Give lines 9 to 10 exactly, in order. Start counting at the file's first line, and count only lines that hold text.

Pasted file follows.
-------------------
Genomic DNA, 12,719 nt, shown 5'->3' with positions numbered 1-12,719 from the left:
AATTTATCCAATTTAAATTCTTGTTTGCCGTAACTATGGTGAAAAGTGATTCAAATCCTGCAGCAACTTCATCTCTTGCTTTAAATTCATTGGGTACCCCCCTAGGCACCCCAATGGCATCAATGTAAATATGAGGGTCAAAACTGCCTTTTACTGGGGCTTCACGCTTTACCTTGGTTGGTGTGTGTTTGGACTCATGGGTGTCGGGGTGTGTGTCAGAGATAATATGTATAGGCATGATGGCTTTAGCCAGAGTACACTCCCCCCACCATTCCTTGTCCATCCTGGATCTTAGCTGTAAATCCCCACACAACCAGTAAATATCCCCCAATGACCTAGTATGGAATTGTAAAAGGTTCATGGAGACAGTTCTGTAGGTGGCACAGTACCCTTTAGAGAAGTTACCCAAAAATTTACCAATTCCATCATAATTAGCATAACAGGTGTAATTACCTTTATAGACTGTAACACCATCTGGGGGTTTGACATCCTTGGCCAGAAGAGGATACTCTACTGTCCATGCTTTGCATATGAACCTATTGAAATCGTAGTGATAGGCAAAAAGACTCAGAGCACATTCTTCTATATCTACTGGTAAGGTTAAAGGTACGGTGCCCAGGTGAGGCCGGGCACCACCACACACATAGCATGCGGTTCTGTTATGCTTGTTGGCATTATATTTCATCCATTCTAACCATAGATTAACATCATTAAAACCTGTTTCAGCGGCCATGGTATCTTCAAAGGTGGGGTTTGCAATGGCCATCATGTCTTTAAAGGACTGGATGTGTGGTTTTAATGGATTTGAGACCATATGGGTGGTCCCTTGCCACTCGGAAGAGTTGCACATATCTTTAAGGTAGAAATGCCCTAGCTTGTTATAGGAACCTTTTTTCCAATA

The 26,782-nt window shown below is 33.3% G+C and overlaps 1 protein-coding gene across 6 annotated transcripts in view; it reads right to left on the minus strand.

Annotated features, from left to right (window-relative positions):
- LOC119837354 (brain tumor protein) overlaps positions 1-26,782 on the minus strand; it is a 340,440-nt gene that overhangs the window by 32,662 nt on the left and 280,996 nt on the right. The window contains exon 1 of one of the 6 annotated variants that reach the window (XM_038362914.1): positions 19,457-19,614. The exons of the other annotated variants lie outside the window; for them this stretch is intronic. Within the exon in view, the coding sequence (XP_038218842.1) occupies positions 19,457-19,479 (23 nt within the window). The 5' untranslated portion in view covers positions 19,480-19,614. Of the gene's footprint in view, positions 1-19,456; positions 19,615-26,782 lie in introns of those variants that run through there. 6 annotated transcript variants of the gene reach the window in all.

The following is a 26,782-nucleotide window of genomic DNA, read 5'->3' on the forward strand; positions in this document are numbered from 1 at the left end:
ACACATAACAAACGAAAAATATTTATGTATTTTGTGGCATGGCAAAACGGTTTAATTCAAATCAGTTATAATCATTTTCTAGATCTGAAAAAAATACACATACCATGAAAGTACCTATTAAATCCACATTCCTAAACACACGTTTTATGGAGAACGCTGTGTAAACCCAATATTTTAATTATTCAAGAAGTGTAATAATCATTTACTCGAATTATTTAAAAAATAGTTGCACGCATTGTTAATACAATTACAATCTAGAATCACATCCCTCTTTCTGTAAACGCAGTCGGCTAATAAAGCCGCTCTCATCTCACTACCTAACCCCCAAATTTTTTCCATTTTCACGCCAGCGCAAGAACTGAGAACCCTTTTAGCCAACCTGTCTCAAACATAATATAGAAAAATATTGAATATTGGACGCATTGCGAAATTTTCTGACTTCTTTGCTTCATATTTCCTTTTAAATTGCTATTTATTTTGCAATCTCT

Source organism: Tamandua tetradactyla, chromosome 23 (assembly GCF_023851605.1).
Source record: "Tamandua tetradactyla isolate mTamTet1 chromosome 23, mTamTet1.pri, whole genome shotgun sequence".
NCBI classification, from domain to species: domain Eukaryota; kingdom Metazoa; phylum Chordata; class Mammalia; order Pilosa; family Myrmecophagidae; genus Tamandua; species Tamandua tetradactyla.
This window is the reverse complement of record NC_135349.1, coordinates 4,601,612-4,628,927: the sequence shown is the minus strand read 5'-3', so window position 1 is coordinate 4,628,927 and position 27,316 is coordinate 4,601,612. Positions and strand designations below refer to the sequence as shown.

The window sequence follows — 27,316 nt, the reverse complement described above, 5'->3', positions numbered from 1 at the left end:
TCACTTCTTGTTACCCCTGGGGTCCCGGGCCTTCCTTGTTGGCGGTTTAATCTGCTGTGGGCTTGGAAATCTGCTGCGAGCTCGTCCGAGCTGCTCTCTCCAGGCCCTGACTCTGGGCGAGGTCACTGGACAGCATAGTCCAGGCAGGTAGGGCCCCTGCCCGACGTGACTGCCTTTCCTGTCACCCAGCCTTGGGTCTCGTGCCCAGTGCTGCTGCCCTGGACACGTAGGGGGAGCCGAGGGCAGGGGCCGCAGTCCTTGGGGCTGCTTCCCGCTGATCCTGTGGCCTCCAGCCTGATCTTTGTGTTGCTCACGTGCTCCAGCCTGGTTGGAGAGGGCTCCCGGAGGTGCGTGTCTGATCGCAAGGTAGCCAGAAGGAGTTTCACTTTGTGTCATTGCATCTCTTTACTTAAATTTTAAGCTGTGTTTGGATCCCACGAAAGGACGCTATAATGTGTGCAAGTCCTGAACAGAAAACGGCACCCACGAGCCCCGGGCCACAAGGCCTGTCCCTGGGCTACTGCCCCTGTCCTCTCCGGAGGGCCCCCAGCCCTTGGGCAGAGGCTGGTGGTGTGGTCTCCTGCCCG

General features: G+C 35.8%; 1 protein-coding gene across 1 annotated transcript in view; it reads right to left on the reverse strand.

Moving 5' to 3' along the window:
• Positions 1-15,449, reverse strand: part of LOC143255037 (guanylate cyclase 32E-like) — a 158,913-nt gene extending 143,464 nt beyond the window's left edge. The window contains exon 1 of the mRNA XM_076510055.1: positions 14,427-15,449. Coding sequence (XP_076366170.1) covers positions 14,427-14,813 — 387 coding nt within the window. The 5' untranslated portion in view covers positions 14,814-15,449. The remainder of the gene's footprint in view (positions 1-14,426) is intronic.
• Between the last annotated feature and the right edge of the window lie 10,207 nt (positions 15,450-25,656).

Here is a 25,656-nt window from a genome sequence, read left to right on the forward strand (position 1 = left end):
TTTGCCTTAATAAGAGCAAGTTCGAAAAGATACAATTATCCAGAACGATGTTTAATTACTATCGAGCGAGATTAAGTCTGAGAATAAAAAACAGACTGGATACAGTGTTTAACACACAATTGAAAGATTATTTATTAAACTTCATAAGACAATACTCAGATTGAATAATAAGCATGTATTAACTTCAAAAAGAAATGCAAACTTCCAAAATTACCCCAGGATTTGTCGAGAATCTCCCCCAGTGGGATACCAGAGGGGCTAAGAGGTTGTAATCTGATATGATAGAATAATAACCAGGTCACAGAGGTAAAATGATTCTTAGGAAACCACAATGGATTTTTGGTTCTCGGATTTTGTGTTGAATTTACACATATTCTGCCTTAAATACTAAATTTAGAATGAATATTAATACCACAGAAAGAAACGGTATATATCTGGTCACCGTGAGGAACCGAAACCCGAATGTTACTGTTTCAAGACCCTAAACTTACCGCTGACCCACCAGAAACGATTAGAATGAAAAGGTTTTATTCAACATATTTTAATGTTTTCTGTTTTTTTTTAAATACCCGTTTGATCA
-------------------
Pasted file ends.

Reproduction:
Source record: "Tamandua tetradactyla isolate mTamTet1 chromosome 23, mTamTet1.pri, whole genome shotgun sequence".
NCBI classification, from domain to species: domain Eukaryota; kingdom Metazoa; phylum Chordata; class Mammalia; order Pilosa; family Myrmecophagidae; genus Tamandua; species Tamandua tetradactyla.